Draw Geographical Maps

Draw lines and polygons as specified by a map database.

map(database = "world", regions = ".", exact = FALSE, boundary = TRUE,
  interior = TRUE, projection = "", parameters = NULL, orientation = NULL,
  fill = FALSE, col = 1, plot = TRUE, add = FALSE, namesonly = FALSE,
  xlim = NULL, ylim = NULL, wrap = FALSE, resolution = if(plot) 1 else 0,
  type = "l", bg = par("bg"), mar = c(4.1, 4.1, par("mar")[3], 0.1),
  myborder = 0.01, ...)
character string naming a geographical database, or a list of x, y, and names obtained from a previous call to map. The string choices include a world<
character vector that names the polygons to draw. Each database is composed of a collection of polygons, and each polygon has a unique name. When a region is composed of more than one polygon, the individual polygons have the name of the r
If TRUE, only exact matches with regions are selected for drawing. If FALSE, each element of regions is matched as a regular expression against the polygon names in the database and all m
If FALSE, boundary segments are not drawn. A boundary segment is a line segment of the map that bounds only one of the polygons to be drawn. This argument is ignored if fill is TRUE.
If FALSE, interior segments are not drawn. An interior segment is a line segment of the map that bounds two of the polygons to be drawn. This argument is ignored if fill is TRUE.
character string that names a map projection to use. See mapproject (in the mapproj library). The default is to use a rectangular projection with the aspect ratio chosen s
numeric vector of parameters for use with the projection argument. This argument is optional only in the sense that certain projections do not require additional parameters. If a projection does require additional parameters,
a vector c(latitude, longitude, rotation) describing where the map should be centered and a clockwise rotation (in degrees) about this center.
logical flag that says whether to draw lines or fill areas. If FALSE, the lines bounding each region will be drawn (but only once, for interior lines). If TRUE, each region will be filled using colors from the
vector of colors. If fill is FALSE, the first color is used for plotting all lines, and any other colors are ignored. Otherwise, the colors are matched one-one with the polygons that get selected by the regi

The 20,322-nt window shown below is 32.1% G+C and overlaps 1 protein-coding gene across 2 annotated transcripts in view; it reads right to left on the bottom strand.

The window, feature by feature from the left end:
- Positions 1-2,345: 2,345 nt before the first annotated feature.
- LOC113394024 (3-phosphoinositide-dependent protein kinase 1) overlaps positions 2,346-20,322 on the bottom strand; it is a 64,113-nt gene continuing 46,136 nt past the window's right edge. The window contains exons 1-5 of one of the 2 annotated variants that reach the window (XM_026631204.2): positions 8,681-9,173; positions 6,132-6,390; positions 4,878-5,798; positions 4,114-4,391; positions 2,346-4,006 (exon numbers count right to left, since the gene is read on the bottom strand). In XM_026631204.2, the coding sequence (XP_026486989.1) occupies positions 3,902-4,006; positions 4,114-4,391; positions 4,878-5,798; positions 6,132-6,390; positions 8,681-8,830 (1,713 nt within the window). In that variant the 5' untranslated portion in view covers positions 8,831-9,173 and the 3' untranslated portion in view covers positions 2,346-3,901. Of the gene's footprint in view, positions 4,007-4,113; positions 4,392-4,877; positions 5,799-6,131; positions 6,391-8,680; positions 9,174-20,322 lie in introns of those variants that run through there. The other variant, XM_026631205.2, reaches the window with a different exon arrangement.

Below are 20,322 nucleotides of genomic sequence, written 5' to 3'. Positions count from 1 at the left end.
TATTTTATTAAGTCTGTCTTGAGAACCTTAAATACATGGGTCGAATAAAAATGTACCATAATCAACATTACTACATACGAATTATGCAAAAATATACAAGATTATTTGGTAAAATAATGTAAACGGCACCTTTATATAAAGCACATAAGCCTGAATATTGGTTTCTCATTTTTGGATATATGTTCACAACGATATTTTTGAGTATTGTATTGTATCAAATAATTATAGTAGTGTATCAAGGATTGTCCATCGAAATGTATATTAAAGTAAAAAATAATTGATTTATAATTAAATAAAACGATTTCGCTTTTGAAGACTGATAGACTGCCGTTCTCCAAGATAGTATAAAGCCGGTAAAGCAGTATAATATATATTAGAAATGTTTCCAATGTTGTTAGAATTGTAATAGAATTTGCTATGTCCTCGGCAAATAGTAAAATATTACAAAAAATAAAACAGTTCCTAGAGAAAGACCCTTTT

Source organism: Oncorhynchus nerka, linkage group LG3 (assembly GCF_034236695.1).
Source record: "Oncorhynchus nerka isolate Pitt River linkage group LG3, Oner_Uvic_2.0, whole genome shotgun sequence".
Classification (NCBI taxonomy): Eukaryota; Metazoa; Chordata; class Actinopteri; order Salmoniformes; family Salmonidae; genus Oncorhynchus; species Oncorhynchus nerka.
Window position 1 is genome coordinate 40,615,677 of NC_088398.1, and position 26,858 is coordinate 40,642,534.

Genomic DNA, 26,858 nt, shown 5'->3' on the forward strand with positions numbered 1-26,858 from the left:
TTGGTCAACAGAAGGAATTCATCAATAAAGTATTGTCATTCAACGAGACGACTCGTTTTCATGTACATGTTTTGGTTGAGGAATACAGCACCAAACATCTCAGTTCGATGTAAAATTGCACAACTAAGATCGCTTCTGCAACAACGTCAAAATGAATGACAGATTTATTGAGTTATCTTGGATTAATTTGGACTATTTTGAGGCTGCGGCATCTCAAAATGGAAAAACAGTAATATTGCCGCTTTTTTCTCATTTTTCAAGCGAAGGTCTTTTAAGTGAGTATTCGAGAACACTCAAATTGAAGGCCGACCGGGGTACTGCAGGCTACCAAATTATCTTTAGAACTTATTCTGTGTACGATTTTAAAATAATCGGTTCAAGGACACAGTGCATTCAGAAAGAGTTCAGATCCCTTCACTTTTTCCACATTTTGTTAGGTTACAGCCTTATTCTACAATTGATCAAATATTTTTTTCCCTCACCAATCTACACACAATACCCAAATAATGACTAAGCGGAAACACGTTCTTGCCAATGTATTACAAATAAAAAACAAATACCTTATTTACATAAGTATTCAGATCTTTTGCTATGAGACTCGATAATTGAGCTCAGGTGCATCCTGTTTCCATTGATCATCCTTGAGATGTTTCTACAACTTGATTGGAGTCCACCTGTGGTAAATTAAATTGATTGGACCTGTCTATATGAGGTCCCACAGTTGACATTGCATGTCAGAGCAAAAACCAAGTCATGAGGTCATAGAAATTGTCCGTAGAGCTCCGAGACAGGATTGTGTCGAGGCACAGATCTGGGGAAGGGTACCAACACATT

logical flag that specifies whether plotting should be done. If plot is TRUE the return value of map will not be printed automatically .
logical flag that specifies whether to add to the current plot. If FALSE, a new plot is begun, and a new coordinate system is set up.
If TRUE, the return value will be a character vector of the names of the selected polygons. See the Value section below.
two element numeric vector giving a range of longitudes, expressed in degrees, to which drawing should be restricted. Longitude is measured in degrees east of Greenwich, so that, in particular, locations in the USA have negative longit
two element numeric vector giving a range of latitudes, expressed in degrees, to which drawing should be restricted. Latitude is measured in degrees north of the equator, so that, in particular, locations in the USA have positive
If TRUE, lines that cross too far across the map (due to a strange projection) are omitted.
number that specifies the resolution with which to draw the map. Resolution 0 is the full resolution of the database. Otherwise, just before polylines are plotted they are thinned: roughly speaking, successive points on the polyline that a
character string that controls drawing of the map. Aside from the default type = "l", the value type = "n" can be used to set up the coordinate system and projection for a map that will be added to in later calls.
background color.
margins, as in par. Defaults allow for map.axes().